State Treasurer Dean Martin dropped out of the governor’s race July 9, saying he would stand aside and support Gov. Jan Brewer in her battles with the Obama administration and the federal government.
“Governor Brewer is going to need all our help to shoulder the burden of defending Arizona from the federal government. It is our duty to stand together as Arizona residents against an intrusive federal bureaucracy,” Martin said in his announcement that he characterized as “suspending” his campaign. “Our state and the residents of Arizona are more important than playing politics.”
Martin had been fiercely critical of Brewer’s policies, but said a contested primary would be a distraction to the state at a time when it is facing a “frivolous lawsuit” from the federal government over S1070, budget problems and a shaky economy. He urged Brewer to sue the federal government over the costs Arizona has incurred due to the unsecure border.
Martin said his chief goal was to support Brewer and ensure that Democratic Attorney General Terry Goddard is not elected governor.
Once his term as treasurer ends in January, Martin said he would focus much of his time on the charity he founded in his late wife’s honor. Kerry Martin died in May 2009 while giving birth to the couple’s first child. Their newborn son, Austin, died as well.
Campaign manager Renee Roebuck said Martin was spending time with his family and was unavailable for comment.
Brewer said she respected Martin’s decision and thanked him for his support against Obama.
“I am grateful to have his support in our fight against the Obama administration and their failed policies,” Brewer wrote in a press statement. “I agree with Mr. Martin that the greatest threat to Arizona’s economic recovery is from the Obama administration and those who embody his agenda, such as Attorney General Terry Goddard. We must stand together to continue Arizona’s comeback.”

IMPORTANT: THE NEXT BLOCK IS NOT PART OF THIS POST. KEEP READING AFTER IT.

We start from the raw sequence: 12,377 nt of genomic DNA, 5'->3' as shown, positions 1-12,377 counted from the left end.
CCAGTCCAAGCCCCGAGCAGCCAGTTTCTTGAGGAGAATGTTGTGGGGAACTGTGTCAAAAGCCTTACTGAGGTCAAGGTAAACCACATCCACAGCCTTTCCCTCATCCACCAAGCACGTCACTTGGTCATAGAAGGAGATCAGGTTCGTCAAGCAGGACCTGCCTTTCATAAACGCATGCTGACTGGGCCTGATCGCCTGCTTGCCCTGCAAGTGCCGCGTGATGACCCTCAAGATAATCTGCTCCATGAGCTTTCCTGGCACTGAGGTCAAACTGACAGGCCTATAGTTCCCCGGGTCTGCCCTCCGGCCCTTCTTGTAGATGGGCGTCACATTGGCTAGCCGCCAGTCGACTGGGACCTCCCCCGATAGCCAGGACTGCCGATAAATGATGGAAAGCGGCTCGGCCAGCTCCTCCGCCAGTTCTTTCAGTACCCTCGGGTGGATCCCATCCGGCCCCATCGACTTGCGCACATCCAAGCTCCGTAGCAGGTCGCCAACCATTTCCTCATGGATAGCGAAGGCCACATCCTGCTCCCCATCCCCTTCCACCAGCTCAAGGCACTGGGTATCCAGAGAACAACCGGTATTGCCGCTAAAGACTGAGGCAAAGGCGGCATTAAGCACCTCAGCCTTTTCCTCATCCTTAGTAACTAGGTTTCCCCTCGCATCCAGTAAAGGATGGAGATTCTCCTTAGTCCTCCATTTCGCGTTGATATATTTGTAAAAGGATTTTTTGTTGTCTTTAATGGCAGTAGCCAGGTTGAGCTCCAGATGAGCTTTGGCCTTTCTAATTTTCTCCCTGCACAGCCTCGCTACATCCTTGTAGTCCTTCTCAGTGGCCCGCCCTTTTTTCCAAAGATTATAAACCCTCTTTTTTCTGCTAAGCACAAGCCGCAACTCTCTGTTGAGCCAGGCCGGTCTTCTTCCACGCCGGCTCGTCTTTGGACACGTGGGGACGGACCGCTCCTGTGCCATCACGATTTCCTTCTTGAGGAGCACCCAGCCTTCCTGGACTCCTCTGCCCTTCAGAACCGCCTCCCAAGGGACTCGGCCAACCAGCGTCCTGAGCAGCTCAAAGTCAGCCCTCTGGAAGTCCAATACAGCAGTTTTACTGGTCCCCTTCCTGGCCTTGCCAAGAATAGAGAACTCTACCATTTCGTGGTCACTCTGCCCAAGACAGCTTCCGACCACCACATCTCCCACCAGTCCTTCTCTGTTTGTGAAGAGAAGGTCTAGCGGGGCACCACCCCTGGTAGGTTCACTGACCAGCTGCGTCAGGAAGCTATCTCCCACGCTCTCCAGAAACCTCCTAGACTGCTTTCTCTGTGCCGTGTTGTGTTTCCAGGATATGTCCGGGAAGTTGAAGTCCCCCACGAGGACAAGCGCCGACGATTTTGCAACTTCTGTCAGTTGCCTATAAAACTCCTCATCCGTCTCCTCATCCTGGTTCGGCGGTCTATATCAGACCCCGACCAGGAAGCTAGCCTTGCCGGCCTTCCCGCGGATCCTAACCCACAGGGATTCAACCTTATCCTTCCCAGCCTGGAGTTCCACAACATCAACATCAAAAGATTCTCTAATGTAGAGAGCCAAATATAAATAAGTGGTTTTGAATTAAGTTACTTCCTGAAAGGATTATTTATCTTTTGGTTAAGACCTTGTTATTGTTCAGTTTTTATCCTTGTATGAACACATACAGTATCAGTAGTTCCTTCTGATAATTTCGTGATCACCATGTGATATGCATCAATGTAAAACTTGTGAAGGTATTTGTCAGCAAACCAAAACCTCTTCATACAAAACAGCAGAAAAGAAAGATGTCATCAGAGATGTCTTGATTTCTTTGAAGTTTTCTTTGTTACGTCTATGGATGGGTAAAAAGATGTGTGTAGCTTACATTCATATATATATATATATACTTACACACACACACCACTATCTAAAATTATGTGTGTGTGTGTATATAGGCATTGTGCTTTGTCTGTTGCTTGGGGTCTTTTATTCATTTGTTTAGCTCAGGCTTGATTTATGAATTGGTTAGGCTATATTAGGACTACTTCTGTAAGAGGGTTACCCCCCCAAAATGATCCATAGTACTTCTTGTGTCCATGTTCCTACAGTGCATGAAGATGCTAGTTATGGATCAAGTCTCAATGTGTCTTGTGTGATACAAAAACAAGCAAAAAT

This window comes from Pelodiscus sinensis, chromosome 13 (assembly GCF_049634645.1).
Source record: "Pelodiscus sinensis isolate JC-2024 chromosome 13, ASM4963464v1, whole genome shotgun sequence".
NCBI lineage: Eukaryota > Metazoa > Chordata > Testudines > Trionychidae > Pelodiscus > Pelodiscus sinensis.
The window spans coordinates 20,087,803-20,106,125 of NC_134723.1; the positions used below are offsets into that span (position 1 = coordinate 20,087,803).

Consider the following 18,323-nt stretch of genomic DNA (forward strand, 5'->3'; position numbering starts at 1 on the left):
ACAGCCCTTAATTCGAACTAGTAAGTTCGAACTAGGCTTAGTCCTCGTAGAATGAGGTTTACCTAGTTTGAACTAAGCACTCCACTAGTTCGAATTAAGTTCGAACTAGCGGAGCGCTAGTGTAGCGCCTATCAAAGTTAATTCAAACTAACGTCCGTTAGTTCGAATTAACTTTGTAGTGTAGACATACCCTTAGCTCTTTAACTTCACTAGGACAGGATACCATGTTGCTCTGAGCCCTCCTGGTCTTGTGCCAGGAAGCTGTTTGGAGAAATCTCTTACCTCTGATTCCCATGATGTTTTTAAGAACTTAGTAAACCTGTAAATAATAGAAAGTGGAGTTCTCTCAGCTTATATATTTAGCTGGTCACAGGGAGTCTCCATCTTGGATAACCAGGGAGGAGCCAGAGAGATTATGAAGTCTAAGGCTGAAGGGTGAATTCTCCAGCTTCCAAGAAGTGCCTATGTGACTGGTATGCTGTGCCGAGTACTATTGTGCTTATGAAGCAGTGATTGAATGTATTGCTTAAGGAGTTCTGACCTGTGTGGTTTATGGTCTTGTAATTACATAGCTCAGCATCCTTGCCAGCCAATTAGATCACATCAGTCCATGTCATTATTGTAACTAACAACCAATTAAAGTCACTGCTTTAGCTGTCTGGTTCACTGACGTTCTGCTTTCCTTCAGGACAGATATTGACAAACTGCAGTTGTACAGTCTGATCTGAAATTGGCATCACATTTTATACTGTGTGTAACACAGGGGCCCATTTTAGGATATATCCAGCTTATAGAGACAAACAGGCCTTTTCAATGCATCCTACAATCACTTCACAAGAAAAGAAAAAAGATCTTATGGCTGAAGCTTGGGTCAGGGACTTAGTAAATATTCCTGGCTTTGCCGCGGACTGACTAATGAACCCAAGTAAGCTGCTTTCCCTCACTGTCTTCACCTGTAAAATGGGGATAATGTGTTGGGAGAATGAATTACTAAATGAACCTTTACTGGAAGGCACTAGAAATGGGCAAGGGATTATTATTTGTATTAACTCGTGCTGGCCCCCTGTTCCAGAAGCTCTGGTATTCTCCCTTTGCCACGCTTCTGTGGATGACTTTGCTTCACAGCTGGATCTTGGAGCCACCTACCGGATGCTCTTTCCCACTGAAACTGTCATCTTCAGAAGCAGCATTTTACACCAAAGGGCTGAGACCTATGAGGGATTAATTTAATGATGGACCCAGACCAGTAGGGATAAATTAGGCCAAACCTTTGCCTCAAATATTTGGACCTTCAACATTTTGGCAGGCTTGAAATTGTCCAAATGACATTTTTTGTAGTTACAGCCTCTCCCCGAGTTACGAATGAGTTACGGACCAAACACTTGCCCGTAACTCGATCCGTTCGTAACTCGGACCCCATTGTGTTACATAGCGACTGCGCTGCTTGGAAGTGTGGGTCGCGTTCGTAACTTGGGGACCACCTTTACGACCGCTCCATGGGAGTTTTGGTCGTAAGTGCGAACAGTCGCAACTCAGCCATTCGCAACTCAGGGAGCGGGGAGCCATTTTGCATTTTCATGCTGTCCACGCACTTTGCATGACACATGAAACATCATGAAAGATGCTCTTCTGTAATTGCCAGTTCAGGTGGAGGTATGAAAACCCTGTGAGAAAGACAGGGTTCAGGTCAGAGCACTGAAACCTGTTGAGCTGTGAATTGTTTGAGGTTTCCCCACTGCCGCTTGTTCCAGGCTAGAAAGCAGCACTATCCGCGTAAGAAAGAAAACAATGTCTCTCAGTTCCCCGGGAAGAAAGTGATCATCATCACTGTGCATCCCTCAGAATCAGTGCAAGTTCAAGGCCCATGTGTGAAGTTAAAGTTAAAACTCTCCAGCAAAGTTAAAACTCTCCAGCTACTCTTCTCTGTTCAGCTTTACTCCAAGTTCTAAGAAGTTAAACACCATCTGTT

Prior to his July 9 announcement, Martin’s moribund campaign had been showing some signs of life.
The grand opening of Martin’s campaign office near 32nd St. and Shea was scheduled for July 10, and volunteers began putting up campaign signs several days earlier. He hired an out-of-state consulting firm, Las Vegas-based Erwin & Associates, several weeks earlier. He finally received his $707,000 in Clean Elections funding in late June.
The end of Martin’s campaign leaves the Republican primary as a two-way race between Brewer and northern Arizona businessman Buz Mills.
Mills said Martin’s exit leaves him as the only alternative to the “tax-and-spend policies” of Brewer, who angered many conservatives with her push for one-cent sales tax increase.
“Treasurer Martin and I both opposed Brewer’s $3 billion sales tax hike, we both called for a budget balanced through spending cuts and we both called for a more secure border. The fiscal conservatives who supported Dean Martin can take heart in the fact that I am still in this race and that I share his belief that government can’t spend more than it takes in,” Mills said in a press statement.
Political consultant Shane Wikfors, a Martin supporter, said he felt the treasurer was too quick to get out of the race. Many conservatives still oppose Brewer over her push for the sales tax hike, he said, and a federal injunction could prevent S1070 from going into effect, ending boycotts it inspired against the state and depriving Brewer of the issue that has given her a massive lead in the polls.
“That doesn’t leave very many choices left for the real conservatives to get behind now,” Wikfors said. “(Brewer) sure can’t run on her record on taxes. That’s why I think there was still a light at the end of the tunnel for Dean in this race.”
Brewer looked exceptionally vulnerable when Martin entered the race in January and the treasurer looked like the governor’s strongest challenger for the GOP nomination. But Brewer’s popularity skyrocketed after signing S1070, Arizona’s strict new illegal immigration law, and some polls showed her leading Martin and Mills by 45 percent.
Martin suffered other setbacks as well. He struggled to collect his $5 qualifying contributions for Clean Elections funding and was overshadowed by the free-spending Mills, who has spent more than $3 million of his personal fortune on his campaign. A U.S. Supreme Court ruling barring the state from distributing matching funds to Clean Elections candidates further increased the odds against Martin.